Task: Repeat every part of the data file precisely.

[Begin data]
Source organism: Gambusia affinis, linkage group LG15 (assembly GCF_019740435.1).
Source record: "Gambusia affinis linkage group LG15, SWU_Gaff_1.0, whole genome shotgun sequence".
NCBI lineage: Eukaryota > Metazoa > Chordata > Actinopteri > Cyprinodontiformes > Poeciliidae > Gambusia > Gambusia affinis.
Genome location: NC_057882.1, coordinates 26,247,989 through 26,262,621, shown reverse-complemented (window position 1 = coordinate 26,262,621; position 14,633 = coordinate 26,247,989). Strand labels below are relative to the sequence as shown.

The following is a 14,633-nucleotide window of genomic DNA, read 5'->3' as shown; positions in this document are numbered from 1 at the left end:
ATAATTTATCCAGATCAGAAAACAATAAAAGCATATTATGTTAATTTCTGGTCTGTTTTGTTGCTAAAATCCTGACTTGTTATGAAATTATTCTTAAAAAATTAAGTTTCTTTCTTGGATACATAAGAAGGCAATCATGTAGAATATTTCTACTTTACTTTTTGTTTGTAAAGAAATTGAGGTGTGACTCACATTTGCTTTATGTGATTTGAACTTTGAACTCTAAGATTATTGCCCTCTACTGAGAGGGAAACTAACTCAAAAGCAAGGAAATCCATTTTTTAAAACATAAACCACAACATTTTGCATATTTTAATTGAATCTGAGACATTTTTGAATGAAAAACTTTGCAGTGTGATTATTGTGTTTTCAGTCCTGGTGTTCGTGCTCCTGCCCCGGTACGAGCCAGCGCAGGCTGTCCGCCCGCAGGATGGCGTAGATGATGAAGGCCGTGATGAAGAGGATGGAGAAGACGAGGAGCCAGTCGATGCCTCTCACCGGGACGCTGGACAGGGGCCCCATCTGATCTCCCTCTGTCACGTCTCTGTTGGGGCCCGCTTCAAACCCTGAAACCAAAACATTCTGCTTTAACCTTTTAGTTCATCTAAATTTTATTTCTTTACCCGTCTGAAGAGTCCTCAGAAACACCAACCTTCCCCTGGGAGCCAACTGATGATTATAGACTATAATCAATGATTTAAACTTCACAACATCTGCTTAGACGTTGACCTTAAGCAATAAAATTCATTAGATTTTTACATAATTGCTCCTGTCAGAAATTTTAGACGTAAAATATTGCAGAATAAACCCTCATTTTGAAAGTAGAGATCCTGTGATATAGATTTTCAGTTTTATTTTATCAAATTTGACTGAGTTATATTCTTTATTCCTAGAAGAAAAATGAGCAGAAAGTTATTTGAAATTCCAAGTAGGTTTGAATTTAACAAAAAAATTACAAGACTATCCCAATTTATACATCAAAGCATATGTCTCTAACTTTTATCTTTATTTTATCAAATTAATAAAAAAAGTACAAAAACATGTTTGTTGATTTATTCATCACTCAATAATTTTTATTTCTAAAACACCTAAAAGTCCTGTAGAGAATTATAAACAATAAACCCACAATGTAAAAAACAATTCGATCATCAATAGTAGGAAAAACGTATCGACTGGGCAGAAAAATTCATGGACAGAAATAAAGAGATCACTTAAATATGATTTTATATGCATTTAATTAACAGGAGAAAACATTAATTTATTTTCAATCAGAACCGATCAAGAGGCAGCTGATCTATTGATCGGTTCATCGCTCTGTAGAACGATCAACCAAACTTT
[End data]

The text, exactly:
Source organism: Gambusia affinis, linkage group LG15 (assembly GCF_019740435.1).
Source record: "Gambusia affinis linkage group LG15, SWU_Gaff_1.0, whole genome shotgun sequence".
NCBI lineage: Eukaryota > Metazoa > Chordata > Actinopteri > Cyprinodontiformes > Poeciliidae > Gambusia > Gambusia affinis.
Genome location: NC_057882.1, coordinates 26,247,989 through 26,262,621, shown reverse-complemented (window position 1 = coordinate 26,262,621; position 14,633 = coordinate 26,247,989). Strand labels below are relative to the sequence as shown.

The following is a 14,633-nucleotide window of genomic DNA, read 5'->3' as shown; positions in this document are numbered from 1 at the left end:
ATAATTTATCCAGATCAGAAAACAATAAAAGCATATTATGTTAATTTCTGGTCTGTTTTGTTGCTAAAATCCTGACTTGTTATGAAATTATTCTTAAAAAATTAAGTTTCTTTCTTGGATACATAAGAAGGCAATCATGTAGAATATTTCTACTTTACTTTTTGTTTGTAAAGAAATTGAGGTGTGACTCACATTTGCTTTATGTGATTTGAACTTTGAACTCTAAGATTATTGCCCTCTACTGAGAGGGAAACTAACTCAAAAGCAAGGAAATCCATTTTTTAAAACATAAACCACAACATTTTGCATATTTTAATTGAATCTGAGACATTTTTGAATGAAAAACTTTGCAGTGTGATTATTGTGTTTTCAGTCCTGGTGTTCGTGCTCCTGCCCCGGTACGAGCCAGCGCAGGCTGTCCGCCCGCAGGATGGCGTAGATGATGAAGGCCGTGATGAAGAGGATGGAGAAGACGAGGAGCCAGTCGATGCCTCTCACCGGGACGCTGGACAGGGGCCCCATCTGATCTCCCTCTGTCACGTCTCTGTTGGGGCCCGCTTCAAACCCTGAAACCAAAACATTCTGCTTTAACCTTTTAGTTCATCTAAATTTTATTTCTTTACCCGTCTGAAGAGTCCTCAGAAACACCAACCTTCCCCTGGGAGCCAACTGATGATTATAGACTATAATCAATGATTTAAACTTCACAACATCTGCTTAGACGTTGACCTTAAGCAATAAAATTCATTAGATTTTTACATAATTGCTCCTGTCAGAAATTTTAGACGTAAAATATTGCAGAATAAACCCTCATTTTGAAAGTAGAGATCCTGTGATATAGATTTTCAGTTTTATTTTATCAAATTTGACTGAGTTATATTCTTTATTCCTAGAAGAAAAATGAGCAGAAAGTTATTTGAAATTCCAAGTAGGTTTGAATTTAACAAAAAAATTACAAGACTATCCCAATTTATACATCAAAGCATATGTCTCTAACTTTTATCTTTATTTTATCAAATTAATAAAAAAAGTACAAAAACATGTTTGTTGATTTATTCATCACTCAATAATTTTTATTTCTAAAACACCTAAAAGTCCTGTAGAGAATTATAAACAATAAACCCACAATGTAAAAAACAATTCGATCATCAATAGTAGGAAAAACGTATCGACTGGGCAGAAAAATTCATGGACAGAAATAAAGAGATCACTTAAATATGATTTTATATGCATTTAATTAACAGGAGAAAACATTAATTTATTTTCAATCAGAACCGATCAAGAGGCAGCTGATCTATTGATCGGTTCATCGCTCTGTAGAACGATCAACCAAACTTT